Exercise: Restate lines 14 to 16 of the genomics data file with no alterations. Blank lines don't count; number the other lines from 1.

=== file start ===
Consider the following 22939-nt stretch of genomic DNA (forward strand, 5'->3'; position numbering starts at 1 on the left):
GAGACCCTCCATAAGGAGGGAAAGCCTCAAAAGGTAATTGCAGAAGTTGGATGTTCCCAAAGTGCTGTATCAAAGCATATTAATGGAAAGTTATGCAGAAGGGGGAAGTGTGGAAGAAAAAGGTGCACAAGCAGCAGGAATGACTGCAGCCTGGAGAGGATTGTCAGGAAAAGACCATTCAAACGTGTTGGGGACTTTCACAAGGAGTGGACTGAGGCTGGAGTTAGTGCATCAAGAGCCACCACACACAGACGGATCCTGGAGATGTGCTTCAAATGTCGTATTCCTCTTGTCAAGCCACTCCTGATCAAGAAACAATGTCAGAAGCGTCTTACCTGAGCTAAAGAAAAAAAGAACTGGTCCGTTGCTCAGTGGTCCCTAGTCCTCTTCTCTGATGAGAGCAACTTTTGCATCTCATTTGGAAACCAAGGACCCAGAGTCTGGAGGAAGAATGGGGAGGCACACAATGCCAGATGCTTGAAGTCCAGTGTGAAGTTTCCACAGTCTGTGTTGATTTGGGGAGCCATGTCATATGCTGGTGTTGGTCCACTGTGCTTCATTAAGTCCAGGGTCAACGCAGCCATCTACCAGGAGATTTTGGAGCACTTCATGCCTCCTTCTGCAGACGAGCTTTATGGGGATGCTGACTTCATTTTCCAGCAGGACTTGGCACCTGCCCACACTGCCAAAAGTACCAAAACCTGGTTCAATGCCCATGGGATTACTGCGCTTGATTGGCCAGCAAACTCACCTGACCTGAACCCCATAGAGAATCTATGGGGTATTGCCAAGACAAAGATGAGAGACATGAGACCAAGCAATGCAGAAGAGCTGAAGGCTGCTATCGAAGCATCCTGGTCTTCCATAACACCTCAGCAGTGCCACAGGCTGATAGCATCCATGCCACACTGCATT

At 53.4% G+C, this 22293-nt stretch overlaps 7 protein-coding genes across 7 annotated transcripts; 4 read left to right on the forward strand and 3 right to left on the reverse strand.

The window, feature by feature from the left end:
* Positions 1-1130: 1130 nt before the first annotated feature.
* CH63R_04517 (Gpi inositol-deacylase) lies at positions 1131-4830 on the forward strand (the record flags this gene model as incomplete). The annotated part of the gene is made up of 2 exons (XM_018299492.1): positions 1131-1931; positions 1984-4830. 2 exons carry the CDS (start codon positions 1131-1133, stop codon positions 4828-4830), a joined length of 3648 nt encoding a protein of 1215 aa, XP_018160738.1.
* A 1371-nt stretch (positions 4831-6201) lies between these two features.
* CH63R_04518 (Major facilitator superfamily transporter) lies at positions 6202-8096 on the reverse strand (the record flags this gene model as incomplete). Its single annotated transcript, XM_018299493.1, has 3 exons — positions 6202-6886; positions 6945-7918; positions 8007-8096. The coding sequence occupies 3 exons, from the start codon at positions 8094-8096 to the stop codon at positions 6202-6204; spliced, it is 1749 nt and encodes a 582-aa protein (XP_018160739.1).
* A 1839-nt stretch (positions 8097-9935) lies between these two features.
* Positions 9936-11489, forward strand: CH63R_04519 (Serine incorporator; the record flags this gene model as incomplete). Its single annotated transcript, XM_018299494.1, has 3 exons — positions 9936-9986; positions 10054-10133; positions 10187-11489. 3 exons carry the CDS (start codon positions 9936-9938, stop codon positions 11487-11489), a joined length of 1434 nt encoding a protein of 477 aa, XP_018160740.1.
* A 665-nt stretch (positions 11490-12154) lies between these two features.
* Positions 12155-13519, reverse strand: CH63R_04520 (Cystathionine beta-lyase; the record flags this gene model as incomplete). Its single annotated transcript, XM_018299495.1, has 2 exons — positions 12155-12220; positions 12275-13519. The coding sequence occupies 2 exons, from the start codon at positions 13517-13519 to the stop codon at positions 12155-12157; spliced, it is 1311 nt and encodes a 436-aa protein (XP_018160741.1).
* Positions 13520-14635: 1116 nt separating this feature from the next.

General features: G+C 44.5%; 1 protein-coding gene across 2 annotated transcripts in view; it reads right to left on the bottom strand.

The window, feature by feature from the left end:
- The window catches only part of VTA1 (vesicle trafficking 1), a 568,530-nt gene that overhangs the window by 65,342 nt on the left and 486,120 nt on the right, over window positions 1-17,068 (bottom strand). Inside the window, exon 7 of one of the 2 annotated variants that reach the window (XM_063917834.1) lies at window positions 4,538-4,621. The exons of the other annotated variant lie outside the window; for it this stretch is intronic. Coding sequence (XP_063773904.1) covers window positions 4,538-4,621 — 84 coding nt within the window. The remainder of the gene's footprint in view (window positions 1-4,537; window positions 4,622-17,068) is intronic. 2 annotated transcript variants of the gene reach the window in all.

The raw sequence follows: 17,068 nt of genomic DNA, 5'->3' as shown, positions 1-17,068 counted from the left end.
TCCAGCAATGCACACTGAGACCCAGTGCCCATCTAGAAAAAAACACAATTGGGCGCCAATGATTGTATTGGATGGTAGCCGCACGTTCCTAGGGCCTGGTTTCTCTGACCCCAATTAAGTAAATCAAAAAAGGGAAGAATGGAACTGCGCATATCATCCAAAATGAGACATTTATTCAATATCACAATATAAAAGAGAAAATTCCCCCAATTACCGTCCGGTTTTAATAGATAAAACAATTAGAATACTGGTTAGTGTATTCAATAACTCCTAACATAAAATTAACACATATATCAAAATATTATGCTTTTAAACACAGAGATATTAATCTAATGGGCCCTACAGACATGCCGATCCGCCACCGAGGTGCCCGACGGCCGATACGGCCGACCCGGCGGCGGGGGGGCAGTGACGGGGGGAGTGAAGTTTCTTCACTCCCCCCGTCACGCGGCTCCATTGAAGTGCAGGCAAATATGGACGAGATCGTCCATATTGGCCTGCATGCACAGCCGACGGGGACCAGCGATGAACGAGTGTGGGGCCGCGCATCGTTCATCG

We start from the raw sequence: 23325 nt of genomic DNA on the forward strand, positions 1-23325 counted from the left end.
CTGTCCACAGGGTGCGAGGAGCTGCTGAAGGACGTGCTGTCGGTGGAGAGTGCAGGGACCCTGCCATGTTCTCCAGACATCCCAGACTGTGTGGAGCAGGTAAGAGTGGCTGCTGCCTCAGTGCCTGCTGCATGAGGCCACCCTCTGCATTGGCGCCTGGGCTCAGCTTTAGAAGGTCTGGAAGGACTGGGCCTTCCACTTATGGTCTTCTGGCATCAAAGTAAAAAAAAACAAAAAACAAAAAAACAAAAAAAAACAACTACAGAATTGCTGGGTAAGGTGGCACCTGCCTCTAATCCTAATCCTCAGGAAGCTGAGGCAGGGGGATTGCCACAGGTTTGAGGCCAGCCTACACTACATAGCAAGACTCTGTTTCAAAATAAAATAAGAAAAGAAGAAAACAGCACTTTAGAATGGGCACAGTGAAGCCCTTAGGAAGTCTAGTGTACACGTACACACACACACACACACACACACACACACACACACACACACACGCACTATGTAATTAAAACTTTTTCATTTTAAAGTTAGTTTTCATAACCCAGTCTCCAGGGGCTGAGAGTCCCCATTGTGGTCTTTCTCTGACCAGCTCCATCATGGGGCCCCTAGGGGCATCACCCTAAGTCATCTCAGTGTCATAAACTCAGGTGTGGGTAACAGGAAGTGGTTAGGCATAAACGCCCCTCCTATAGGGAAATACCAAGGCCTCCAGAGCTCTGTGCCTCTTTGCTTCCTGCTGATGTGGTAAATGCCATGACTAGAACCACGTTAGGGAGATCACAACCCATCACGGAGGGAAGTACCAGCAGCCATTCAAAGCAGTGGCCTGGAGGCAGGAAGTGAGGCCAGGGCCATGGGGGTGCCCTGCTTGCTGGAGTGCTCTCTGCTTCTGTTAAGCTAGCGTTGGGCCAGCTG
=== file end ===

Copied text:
General features: G+C 44.5%; 1 protein-coding gene across 2 annotated transcripts in view; it reads right to left on the bottom strand.

The window, feature by feature from the left end:
- The window catches only part of VTA1 (vesicle trafficking 1), a 568,530-nt gene that overhangs the window by 65,342 nt on the left and 486,120 nt on the right, over window positions 1-17,068 (bottom strand). Inside the window, exon 7 of one of the 2 annotated variants that reach the window (XM_063917834.1) lies at window positions 4,538-4,621. The exons of the other annotated variant lie outside the window; for it this stretch is intronic. Coding sequence (XP_063773904.1) covers window positions 4,538-4,621 — 84 coding nt within the window. The remainder of the gene's footprint in view (window positions 1-4,537; window positions 4,622-17,068) is intronic. 2 annotated transcript variants of the gene reach the window in all.